Friday, August 1, 2014

Medicare spends a lot of money unnecessarily

You may find this story hard to believe, but it's true.

A 75-year-old non-smoking man with no serious medical problems and a relatively low-risk family history [father, a life-long smoker, died of a stroke at age 76] has been undergoing routine physical examinations by his primary care physician in Florida every 6 months for several years.

The visits include a full battery of laboratory studies, nearly all of which have been completely normal on every occasion.

The patient told me that he has been on a statin for about 20 years. At the time it was started, his total cholesterol level was 201 mg/dL. The genrally accepted upper limit of normal is 200 mg/dL.

After his last visit, the doctor told him to take his pill every other day because his most recent total cholesterol was 109 mg/dL.

Can hypocholesterolemia cause health problems? How low is too low? No one knows for sure, but cholesterol is a constituent of cell membranes and many hormones.

I've blogged before about the overuse of medical care, particularly Pap smears, in Florida.

Why does Medicare pay for all these unnecessary tests and drugs? Medicare probably has no way of knowing that a statin was started and is being continued for no good reason. But what about the cost of the office visits and routine blood work every 6 months?

It's probably not much money per person, but of all the states, Florida has the greatest proportion of people who are at least 65 years old (17.3% in 2012).

The population of Florida in 2012 was 19.32 million so it has 3.28 million people over the age of 65. There's potential for a lot of money to be wasted.

As one of its Choosing Wisely items, the Society of General Internal Medicine has recommended that routine general health exams not be done for asymptomatic adults.

A Cochrane Review of 14 studies comprising 182,880 patients came to the same conclusion and noted that important harmful outcomes of routine check-ups were often not studied or reported.

In June I wrote about the doctors who received seemingly excessive Medicare payments identified by various journalists and wondered why Medicare couldn't have discovered these obvious outliers on its own.

Routine check-ups every 6 months seem easy enough to identify and squelch. Why can't Medicare do something?

PS: For all you fans of rating doctors according to patient satisfaction scores, the patient in the above anecdote really likes his doctor and is worried that, because he is fed up with everything about the practice of medicine, he may retire.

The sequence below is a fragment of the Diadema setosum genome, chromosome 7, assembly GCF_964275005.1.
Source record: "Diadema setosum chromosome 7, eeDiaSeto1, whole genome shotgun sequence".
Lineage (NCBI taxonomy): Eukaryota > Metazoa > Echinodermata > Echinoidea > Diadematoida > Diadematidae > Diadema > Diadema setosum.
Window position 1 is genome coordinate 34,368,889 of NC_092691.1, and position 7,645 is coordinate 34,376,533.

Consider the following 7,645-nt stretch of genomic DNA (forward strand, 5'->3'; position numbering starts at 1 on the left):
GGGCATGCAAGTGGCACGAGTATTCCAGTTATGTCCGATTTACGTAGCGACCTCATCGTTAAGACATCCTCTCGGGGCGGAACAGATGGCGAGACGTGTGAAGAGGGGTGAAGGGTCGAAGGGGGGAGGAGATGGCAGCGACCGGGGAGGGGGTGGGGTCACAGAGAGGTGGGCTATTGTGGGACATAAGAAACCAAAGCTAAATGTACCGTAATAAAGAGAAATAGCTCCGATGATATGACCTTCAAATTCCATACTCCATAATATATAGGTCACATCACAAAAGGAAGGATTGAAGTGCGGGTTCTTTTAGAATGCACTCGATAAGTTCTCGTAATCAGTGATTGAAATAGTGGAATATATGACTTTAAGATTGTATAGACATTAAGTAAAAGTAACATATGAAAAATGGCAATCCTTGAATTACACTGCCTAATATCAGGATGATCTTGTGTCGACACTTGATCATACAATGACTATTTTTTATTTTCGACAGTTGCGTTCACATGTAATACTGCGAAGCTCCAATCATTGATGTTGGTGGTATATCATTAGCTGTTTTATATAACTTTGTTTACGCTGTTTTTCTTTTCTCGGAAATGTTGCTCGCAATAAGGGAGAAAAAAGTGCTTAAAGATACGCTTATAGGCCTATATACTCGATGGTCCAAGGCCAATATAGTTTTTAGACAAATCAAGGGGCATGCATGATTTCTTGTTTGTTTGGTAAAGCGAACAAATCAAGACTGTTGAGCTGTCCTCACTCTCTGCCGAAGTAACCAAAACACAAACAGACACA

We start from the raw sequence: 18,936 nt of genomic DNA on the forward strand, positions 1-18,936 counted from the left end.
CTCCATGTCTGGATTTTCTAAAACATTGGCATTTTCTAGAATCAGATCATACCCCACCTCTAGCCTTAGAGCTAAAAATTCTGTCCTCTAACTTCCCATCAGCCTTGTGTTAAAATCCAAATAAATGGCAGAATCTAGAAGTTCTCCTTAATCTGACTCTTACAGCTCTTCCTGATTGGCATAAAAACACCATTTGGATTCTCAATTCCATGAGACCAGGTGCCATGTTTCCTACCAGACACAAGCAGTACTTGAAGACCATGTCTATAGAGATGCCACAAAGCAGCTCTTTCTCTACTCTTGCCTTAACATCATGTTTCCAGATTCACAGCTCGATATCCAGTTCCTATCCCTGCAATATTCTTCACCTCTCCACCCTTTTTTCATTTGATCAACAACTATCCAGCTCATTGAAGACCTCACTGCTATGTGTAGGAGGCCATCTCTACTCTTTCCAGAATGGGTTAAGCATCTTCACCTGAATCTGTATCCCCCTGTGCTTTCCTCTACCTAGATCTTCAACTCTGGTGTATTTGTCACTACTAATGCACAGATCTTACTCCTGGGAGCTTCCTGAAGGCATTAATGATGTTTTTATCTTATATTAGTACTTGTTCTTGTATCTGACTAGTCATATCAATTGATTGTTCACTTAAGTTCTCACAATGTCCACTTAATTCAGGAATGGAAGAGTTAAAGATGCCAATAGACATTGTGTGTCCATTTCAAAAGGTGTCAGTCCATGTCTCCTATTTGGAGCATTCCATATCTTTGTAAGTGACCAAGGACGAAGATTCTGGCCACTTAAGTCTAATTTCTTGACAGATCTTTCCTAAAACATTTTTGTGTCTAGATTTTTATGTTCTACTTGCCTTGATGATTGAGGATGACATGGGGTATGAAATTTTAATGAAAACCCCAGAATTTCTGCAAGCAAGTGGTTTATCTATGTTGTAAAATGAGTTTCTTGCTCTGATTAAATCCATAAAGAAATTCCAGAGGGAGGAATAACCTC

6 comments:

John A. Lynch said...

Yes, this "patient satisfaction" paradigm is proving counter-productive, diverting hospital funds from better patient safety measures to valet parking. People like attention - even if they're being exploited as in the case you cite.

And Medicare's not the exception here - there's plenty of comparable exploitation and endangerment going on with younger, and better-paying, patients as well. Your question about why Medicare can't improve its ability to curtail these practices applies equally to private insurers.

Skeptical Scalpel said...

John, you are right. I shouldn't have singled out Medicare. It goes on with all insurers. This was just a nice example.

Vamsi Aribindi said...

Hmm, looking at the position by the SGM, I wonder if they've considered the effect of annual physicals on compliance with other recommendations. I think the evidence is clear that the "standard" blood tests don't work, and that the physical exam is unlikely these days to pick up anything, but what about the chance to chat about health in general?

If the average person isn't coming in once a year, will they remember to seek a colonoscopy/FOBT starting at 50? Or Shingles and other vaccines? For that matter, will their depression go untreated?

This is similar to the recent ACOG dispute with the AAFP over the pap smear- ACOG insists that the annual pap smear is an opportunity for women to talk about their health and things that they wouldn't otherwise share, while the AAFP didn't think this was a good enough reason to subject so many women to an apparently unnecessary procedure.

Respectfully,
Vamsi Aribindi

Skeptical Scalpel said...

Vamsi, those are good points, but I'm not sure they justify what is clearly not only valueless as a way of maintaining health, it is also a source of potential harm from false positive tests,

Moose said...

Geez, where are these doctors? As a non-elderly person on Medicare due to disability, I struggle to find a doctor who will do more than verbally pat me on the head and rush me back out the door.

Skeptical Scalpel said...

The one I wrote about is in Florida. I'm not sure it's worth moving there as he says he is going to retire.

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